The best way to unclog a sink is to actually take out what is clogging the pipes. Toxic chemicals have acid and will “burn” a small hole trough the clog which may get rid of the backed up water, but will not open the drain. Once the drain is clogged, 90% of the time it is in the drain itself. If using a plunger on the clog doesn’t work, it will need to be “snaked” (opened with a flexible cable with a cutting attachment on the end that will open the drain as it rotates). While there are electric and mechanical versions the mechanical snakes are the better option and can be rented at a local tool rental center. When using a snake, make sure you are wearing clothes that can get dirty because this can be tricky and messy task. If you have snaked the drain and still have the clog, you will have to go lower into the P-Trap. Empty or dip as much water out of the sink itself with a bucket before attempting anything under the sink. If you don’t, you will get more water than even a large bucket can hold.
Once you have removed most of the water from the sink, put a large bucket under the P-Trap (the curved part of the drain). Then slowly loosen the top nut. If the clog is in the P-Trap, then water will start to run out into your bucket. Once the water has drained, remove the P-Trap. Take the P-Trap and shake it into the bucket to remove the clog. You can also push a paper towel through to clean out the grease and muck. If the water does not run out of the sink it means the clog is in the pipe above the P-Trap. Put the bucket back and see if you can work the clog free from the back end of the pipe. Remember, the water is still in the sink above the clog so things may get messy when it comes loose.
As the temperature climbs, you will find no better investment than your home’s air conditioning system to keep you cool. Making smart choices inside your home can prevent your AC from working too hard to maintain a cool temperature and could even help you have a cool home without AC if you want to give your system a rest.
Here are some tried-and-true and a few new ways to cool your house without the AC.
- Window Treatments
Sunlight coming in through your windows can result in up to 30% of the excess heat in your house. Using blinds and light colored curtains can reduce the afternoon temperature in your house by almost 20 degrees. If you don’t want to reduce the light in your house just close the blinds on the south and west facing windows. You can also use sheer curtains to diffuse the light and reflect much of the heat back outside.
- Run Your Appliances at Night
Laundry appliances generate heat whether through the hot water of the washer or the heat of the dryer. The heat generated by the dishwasher also contributes to the inside temperature. It’s best to run them at night when the air is cooler outside.
- Plant Deciduous Trees
Planting trees that lose their leaves in the winter (deciduous) on the south and west sides of the house will generate cooling shade in the summer and allow sunlight to warm your house in the winter. Choose fast growing Poplar, Sycamore or Maple trees. You can also plant Birch trees that have smaller leaves, so the raking is a little easier.
- Grill More
Your oven and stovetop are cooking more than your food. They are also raising the temperatures in your kitchen. Start grilling outside as the day starts to cool. With a little dedication you can grill most of the foods you make in the oven from pizza to oysters and french fries.
- Keep the Fans On
Air circulation is important, especially if you are not using your AC. Many systems allow you to set the fan to run for a set number of minutes per hour. In the evening, running a fan to push the hot air out of the attic and pull in the cooler air will also help lower temperatures. Ceiling fans also do a great job of moving cool air downward within the room.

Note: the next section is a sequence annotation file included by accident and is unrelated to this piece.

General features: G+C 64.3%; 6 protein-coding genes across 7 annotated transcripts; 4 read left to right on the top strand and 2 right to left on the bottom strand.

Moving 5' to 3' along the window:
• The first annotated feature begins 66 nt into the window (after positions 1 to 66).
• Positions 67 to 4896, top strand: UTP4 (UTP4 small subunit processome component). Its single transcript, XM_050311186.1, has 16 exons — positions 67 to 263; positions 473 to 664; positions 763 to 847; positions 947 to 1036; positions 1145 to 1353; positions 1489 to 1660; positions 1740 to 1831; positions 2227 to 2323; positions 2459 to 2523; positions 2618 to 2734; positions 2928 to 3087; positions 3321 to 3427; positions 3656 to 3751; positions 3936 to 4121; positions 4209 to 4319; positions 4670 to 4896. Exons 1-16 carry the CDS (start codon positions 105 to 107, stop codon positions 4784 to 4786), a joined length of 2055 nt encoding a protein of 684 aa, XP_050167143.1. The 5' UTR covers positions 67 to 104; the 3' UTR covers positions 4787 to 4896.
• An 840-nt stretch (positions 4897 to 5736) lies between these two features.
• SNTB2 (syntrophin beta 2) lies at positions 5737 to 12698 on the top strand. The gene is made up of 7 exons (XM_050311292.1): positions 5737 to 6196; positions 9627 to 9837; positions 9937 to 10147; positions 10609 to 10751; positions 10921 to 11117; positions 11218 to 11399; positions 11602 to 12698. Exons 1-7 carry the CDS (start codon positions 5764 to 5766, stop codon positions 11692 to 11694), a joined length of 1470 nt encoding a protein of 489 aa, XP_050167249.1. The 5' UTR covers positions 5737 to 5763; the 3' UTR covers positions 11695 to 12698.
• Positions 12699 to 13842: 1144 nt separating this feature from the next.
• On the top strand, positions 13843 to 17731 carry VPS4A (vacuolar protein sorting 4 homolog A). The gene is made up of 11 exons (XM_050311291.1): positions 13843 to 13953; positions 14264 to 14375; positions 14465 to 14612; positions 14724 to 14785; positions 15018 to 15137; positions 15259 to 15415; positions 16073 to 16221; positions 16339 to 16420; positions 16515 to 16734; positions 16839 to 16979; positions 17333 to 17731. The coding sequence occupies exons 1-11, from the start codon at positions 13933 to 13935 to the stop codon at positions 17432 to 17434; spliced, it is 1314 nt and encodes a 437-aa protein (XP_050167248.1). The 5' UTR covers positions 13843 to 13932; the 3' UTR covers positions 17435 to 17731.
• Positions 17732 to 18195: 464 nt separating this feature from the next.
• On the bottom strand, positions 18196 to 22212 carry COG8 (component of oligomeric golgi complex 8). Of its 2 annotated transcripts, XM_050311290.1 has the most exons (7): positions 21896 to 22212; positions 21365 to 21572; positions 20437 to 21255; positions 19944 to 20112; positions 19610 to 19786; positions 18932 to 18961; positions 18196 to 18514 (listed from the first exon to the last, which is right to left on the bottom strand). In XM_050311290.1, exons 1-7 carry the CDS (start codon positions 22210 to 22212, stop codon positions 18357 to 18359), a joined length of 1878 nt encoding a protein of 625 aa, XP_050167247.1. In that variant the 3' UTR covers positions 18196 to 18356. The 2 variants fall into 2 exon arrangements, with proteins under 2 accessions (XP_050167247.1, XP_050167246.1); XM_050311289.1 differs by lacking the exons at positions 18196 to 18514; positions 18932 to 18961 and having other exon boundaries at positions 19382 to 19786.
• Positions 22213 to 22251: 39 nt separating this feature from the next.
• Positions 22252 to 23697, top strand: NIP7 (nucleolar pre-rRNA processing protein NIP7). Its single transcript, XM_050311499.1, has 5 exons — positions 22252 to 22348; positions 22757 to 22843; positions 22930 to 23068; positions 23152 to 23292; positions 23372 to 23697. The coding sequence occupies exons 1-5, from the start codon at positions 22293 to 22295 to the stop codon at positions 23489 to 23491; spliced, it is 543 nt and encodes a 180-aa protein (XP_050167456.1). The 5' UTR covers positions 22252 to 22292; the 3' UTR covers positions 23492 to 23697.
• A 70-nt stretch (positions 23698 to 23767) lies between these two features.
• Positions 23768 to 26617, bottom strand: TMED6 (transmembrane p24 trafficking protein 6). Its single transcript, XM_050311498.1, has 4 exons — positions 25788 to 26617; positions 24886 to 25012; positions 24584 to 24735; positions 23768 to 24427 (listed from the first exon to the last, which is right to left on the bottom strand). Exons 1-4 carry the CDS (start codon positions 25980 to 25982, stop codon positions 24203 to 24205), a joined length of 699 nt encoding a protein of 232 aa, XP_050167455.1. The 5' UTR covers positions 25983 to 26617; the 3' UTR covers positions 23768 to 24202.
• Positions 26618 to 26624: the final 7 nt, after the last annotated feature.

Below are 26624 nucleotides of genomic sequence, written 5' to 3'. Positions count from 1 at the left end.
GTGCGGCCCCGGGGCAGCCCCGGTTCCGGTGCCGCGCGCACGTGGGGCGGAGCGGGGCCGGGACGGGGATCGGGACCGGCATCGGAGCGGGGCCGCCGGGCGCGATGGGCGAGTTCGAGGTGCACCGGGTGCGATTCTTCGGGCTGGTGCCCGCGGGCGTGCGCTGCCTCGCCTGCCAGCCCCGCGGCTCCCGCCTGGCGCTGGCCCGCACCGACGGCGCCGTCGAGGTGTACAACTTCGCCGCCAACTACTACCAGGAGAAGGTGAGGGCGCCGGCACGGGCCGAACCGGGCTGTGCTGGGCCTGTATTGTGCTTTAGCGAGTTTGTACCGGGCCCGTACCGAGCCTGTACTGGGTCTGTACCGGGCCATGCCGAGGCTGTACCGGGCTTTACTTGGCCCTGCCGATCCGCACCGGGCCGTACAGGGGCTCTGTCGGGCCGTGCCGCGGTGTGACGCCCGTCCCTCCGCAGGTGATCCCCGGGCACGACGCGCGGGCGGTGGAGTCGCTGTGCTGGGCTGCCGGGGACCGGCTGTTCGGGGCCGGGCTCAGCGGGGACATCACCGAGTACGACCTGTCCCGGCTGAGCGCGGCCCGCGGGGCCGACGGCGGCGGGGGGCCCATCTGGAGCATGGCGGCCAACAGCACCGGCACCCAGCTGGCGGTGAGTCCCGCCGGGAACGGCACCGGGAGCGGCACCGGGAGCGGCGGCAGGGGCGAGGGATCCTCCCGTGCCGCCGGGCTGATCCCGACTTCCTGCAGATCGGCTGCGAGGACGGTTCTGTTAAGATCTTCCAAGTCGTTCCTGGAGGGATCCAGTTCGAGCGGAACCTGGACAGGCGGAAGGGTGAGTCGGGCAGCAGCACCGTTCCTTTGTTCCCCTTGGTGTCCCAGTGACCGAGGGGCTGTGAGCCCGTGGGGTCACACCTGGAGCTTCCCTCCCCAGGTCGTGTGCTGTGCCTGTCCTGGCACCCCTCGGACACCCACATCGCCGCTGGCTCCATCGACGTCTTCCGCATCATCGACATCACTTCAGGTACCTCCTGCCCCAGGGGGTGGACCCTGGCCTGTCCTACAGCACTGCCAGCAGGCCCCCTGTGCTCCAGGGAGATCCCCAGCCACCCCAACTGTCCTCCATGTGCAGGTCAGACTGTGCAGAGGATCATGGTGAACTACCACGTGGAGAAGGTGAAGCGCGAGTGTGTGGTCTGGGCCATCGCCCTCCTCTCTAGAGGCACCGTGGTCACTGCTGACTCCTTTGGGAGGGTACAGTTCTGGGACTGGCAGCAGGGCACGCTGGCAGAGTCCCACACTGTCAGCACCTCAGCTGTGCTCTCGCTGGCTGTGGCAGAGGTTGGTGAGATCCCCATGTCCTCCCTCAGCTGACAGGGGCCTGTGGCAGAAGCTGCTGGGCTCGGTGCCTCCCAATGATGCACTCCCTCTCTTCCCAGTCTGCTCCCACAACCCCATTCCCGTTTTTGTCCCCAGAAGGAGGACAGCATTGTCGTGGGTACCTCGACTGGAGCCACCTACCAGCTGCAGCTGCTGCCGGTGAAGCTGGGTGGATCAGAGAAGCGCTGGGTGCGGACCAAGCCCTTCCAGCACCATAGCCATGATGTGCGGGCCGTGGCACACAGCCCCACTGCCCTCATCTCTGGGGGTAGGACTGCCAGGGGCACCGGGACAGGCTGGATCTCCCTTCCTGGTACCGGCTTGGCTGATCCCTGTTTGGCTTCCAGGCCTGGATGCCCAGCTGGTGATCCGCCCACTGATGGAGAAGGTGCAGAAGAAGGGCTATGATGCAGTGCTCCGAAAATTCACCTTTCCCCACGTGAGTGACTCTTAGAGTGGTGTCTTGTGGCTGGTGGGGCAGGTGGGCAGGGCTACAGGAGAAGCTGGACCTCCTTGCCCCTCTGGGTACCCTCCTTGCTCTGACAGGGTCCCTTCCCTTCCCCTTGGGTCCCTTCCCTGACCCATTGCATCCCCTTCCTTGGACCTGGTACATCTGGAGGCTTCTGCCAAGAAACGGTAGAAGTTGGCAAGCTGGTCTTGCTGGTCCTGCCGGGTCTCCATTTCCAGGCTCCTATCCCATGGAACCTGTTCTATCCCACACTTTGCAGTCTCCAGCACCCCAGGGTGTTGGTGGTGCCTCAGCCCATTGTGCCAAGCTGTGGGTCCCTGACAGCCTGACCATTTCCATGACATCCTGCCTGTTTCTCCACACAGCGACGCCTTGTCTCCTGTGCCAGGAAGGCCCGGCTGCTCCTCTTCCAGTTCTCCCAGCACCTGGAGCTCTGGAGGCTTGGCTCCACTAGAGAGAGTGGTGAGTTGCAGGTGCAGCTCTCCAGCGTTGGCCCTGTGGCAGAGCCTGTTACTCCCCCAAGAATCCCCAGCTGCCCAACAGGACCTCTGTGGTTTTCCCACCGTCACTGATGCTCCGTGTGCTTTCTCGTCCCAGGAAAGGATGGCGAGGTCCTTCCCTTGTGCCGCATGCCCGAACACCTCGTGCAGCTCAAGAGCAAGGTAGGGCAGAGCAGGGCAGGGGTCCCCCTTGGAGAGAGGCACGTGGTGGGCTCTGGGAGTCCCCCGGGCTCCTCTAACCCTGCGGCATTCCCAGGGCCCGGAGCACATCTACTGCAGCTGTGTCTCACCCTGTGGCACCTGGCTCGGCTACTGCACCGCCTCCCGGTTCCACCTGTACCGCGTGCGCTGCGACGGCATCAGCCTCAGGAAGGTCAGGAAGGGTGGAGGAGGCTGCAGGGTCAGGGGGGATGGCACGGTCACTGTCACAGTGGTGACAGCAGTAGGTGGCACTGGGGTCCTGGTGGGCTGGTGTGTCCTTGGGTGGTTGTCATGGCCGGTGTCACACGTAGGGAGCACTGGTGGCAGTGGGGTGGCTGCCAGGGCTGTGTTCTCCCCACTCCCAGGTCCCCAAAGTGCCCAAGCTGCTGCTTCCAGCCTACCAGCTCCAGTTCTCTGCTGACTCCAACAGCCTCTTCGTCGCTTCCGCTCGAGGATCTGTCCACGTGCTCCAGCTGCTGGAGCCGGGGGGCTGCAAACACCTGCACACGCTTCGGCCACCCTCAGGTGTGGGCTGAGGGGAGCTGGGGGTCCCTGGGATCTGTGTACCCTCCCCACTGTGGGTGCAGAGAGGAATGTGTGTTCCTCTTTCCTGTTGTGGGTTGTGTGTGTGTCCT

In Central PA; humidity can make all the difference. If you have a dehumidifier keep it running. Also, be aware of the humidity generating activities in your home. Bathing or running the laundry and dish washer can add moisture to your home, so run the bathroom fan or a ceiling vent to pump out that moist air whenever possible.
- The Beauty of a Box Fan
Box fans placed in or near windows can help draw in cool air from outside or pull warm air out of a room depending on how they are placed. If the blades face the window screen, the fan helps pull hot air out of the room. Flipped the other way, it draws in air from outdoors.
- Use LED Bulbs
LED bulbs not only save on electricity, they also generate less heat. In Pennsylvania, electric companies often subsidize the cost of LED bulbs to lower the price, which in turn allows you to save on your electric bill and reduce the heat added to your home at night.
- Change Your Sheets
Cotton sheets are the coolest option of the traditional fabrics. In the summer you will want to use sheets with a LOWER thread count since they breathe more. For those who need to sleep under a comforter or a blanket, try using a crochet blanket with wide openings to keep the air moving. There are also sheets and pillows engineered to absorb moisture and keep you cool. Some people even fill a hot water bottles with cold water and put sheets in the freezer before bed to stay extra cool.
- Old School AC
It’s an oldie but a goodie. Put a pan full of ice in front of a fan. The fan will blow cool moist air from the pan into the room. This trick works best in smaller rooms.
We’re sure if you ask your elders they will have additional ideas you have never heard of and may want to try. In the meantime, sit back and appreciate the blessings of the modern system in your home today.
Summer is peak season for water usage in America. Whether you’re cooling off, watering your plants, or washing your car, the
gallons quickly add up. In fact, the average American family of four uses around four hundred gallons of water a day, but could actually live off about three gallons!
We’ve compiled a list of tips to help you and your family conserve water this season. By putting these tips to use you’ll be able to reduce your water bill, reduce pollution, and contribute to preventing drought in your community.